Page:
AgriStability in Bibeau’s sights as ministers’ meeting booked

Removing reference margin limit a palatable option

Federal, provincial and territorial (FPT) ministers of agriculture are scheduled to meet Nov. 20 and 27 to discuss improving business risk management (BRM) programs.

Federal Agriculture Minister Marie Claude Bibeau said she is confident counterparts from Quebec, Ontario and British Columbia will be willing to contribute their share to make significant improvements to AgriStability, the program most criticized by producers.

“It’s going to be more challenging with the Prairie provinces and some other provinces, who are saying that they have more financial or fiscal constraints,” she said.

Related Articles

BRM programs are funded by federal and provincial governments, at a cost-share ratio of 60-40. The cost has averaged roughly $1.5 billion in the past five years, but is expected to be higher this year because of the pandemic.

Consecutive years of strong commodity prices justified governments moving money away from risk management funding toward other programs, such as those focusing on innovation. By 2013, policy adjustments had made AgriStability more difficult for farmers to qualify for what became relatively lower payouts.

Now producers are calling for AgriStability to pay out at pre-2013 levels, and for the removal of its reference margin limits so it’s easier for producers to qualify.

Bibeau says her objective is to find consensus among the provinces to “make AgriStability more generous, easier to understand and to proceed with, and also fairer when we look at the different sectors in agriculture.”

She said she is confident in being able to accomplish it, but admits it won’t be easy.

“I still have to finalize my work at my own level, to get the authority to make changes that I’m looking for, and it will be obviously, for all of us, a matter of the financial capacity,” she said.

And while Ottawa knows there are a few levers it can play with — such as the compensation rate, payment triggers and the annual cap on payouts — Bibeau said “we all already agree on the fact that removing the reference margin limit should be the first step.”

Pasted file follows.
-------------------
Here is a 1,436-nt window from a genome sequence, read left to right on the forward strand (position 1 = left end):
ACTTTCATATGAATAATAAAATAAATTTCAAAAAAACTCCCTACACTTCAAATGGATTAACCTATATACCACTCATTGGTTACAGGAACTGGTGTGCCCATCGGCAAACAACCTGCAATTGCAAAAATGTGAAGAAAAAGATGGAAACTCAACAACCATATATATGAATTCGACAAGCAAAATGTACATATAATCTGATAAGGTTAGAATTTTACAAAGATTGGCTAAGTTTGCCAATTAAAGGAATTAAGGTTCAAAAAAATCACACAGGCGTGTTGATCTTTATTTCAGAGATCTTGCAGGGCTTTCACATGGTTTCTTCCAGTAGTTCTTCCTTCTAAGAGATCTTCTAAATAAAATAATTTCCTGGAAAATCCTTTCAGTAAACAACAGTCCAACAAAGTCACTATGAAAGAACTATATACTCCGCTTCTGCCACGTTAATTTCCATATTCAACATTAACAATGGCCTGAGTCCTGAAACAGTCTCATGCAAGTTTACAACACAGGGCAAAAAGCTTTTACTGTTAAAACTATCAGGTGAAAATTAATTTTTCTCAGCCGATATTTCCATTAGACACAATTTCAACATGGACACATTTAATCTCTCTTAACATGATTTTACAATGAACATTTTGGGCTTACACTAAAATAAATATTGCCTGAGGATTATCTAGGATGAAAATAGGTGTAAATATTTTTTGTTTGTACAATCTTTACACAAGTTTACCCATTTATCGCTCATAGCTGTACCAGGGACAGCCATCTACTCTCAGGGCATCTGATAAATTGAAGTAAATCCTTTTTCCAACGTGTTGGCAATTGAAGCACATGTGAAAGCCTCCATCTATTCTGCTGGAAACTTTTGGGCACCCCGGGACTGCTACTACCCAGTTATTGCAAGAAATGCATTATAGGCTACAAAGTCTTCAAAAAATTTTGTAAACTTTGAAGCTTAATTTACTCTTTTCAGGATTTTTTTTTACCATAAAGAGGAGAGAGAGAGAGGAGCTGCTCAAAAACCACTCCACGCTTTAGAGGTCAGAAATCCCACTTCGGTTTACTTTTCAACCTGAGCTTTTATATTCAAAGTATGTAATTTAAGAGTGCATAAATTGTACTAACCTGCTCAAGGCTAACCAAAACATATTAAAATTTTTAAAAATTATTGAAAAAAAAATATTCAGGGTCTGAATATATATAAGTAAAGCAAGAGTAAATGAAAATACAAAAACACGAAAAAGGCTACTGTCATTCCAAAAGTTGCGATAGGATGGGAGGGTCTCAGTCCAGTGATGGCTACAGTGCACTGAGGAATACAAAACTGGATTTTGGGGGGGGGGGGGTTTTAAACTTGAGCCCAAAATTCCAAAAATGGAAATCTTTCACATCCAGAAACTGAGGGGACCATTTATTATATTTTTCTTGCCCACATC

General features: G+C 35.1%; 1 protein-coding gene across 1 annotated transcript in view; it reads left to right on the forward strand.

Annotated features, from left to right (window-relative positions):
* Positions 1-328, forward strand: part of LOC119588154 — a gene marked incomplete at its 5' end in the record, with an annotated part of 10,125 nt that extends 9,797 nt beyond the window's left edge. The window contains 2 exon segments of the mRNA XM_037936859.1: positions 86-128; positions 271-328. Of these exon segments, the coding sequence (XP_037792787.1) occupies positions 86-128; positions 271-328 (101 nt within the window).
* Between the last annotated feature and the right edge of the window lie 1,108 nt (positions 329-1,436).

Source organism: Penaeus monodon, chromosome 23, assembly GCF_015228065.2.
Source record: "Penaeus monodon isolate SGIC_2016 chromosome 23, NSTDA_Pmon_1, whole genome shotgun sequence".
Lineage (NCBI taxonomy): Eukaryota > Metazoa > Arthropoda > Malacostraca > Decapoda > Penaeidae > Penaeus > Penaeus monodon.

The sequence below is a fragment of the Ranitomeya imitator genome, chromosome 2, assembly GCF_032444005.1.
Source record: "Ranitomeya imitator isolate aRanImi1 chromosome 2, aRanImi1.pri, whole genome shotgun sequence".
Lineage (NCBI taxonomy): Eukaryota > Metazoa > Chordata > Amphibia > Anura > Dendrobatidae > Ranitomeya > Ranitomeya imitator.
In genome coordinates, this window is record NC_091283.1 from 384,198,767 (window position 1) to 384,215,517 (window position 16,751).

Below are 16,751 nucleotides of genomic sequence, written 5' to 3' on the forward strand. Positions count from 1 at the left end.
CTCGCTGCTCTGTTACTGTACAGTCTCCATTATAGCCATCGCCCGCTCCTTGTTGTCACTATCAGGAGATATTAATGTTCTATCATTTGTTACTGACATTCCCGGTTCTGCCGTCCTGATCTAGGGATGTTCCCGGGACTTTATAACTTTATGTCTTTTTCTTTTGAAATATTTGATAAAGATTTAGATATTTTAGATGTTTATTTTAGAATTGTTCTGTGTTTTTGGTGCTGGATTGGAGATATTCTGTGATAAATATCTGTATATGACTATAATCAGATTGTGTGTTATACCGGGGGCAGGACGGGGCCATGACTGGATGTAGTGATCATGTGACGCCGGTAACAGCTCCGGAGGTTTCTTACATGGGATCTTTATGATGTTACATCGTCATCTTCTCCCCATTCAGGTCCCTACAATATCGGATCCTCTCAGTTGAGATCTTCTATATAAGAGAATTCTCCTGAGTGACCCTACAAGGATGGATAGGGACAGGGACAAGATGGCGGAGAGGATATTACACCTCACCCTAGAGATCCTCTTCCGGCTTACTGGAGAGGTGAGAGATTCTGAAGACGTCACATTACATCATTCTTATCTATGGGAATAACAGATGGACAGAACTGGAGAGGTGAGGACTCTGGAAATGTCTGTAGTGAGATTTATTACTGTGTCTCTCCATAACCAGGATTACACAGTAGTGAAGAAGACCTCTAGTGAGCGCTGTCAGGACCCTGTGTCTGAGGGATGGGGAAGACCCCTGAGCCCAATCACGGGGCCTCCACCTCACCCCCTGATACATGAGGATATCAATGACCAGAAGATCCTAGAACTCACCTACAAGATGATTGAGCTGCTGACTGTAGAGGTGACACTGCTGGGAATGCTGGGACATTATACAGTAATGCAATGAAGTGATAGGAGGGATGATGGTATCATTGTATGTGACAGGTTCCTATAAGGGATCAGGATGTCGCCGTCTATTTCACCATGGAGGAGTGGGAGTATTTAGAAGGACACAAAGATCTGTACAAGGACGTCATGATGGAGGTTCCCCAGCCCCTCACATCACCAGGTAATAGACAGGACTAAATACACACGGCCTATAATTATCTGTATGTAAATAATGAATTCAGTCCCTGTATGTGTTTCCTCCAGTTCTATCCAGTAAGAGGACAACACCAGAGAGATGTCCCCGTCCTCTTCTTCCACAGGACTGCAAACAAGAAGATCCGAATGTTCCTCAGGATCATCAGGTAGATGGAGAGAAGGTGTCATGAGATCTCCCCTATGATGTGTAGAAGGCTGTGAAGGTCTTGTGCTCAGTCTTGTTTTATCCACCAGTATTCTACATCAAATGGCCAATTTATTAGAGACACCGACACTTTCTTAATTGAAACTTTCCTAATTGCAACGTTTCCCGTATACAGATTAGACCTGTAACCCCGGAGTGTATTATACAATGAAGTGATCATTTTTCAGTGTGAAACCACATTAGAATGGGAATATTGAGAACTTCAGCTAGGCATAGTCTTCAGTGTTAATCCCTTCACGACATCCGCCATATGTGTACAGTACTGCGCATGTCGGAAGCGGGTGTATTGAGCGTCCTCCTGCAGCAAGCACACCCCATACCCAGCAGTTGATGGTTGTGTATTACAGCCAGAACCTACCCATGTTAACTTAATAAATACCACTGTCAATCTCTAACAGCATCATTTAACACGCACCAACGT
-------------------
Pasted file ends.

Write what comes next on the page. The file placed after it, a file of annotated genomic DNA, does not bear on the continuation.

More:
Doing so is considered to be the most palatable option across government, largely because it is the least expensive option. Such a move may appease some producer groups, but others, such as pork or cattle producers, will want more substantive changes.

Cow-calf producers, for one example, have low eligible expenses, in part because they often produce their own feed and have low labour costs, so their margins must drop farther than other commodities before triggering payments from the program.

Bibeau maintains “all the options are still on the table” but said all the analysis done internally and externally shows “the best first step in the right direction” is to remove the reference margin cap.

In March, Agriculture and Agri-Food Canada officials confirmed lowering the threshold to qualify and raising the total amount that can be paid out under AgriStability were also options being considered.

While the agenda for the ministers’ meeting was still being finalized as of this writing, it’s expected the provinces will also receive an update on the status of international trade and discuss other issues pressing the agricultural sector, such as the potential threat of African swine fever (ASF).

Originally scheduled for July, the COVID-19 pandemic prompted the FPT meetings to be pushed to October. An election in Saskatchewan further delayed the meetings to the November dates.

During their last round of meetings, which took place in December 2019, the ministers agreed on making only minor changes to BRM programming.

— D.C. Fraser reports for Glacier FarmMedia from Ottawa.

About the author

,

Reporter

D.C. Fraser is Glacier FarmMedia’s Ottawa-based reporter. Growing up mostly in Alberta, Fraser also lived in Saskatchewan for ten years where he covered politics, including a stint teaching at the University of Regina’s School of Journalism. He is an avid fan of the outdoors and a pretty good beer league hockey player. His passion for agriculture and agri-food policy comes naturally: Six consecutive generations of his family have worked in the industry.

Comments

explore

Stories from our other publications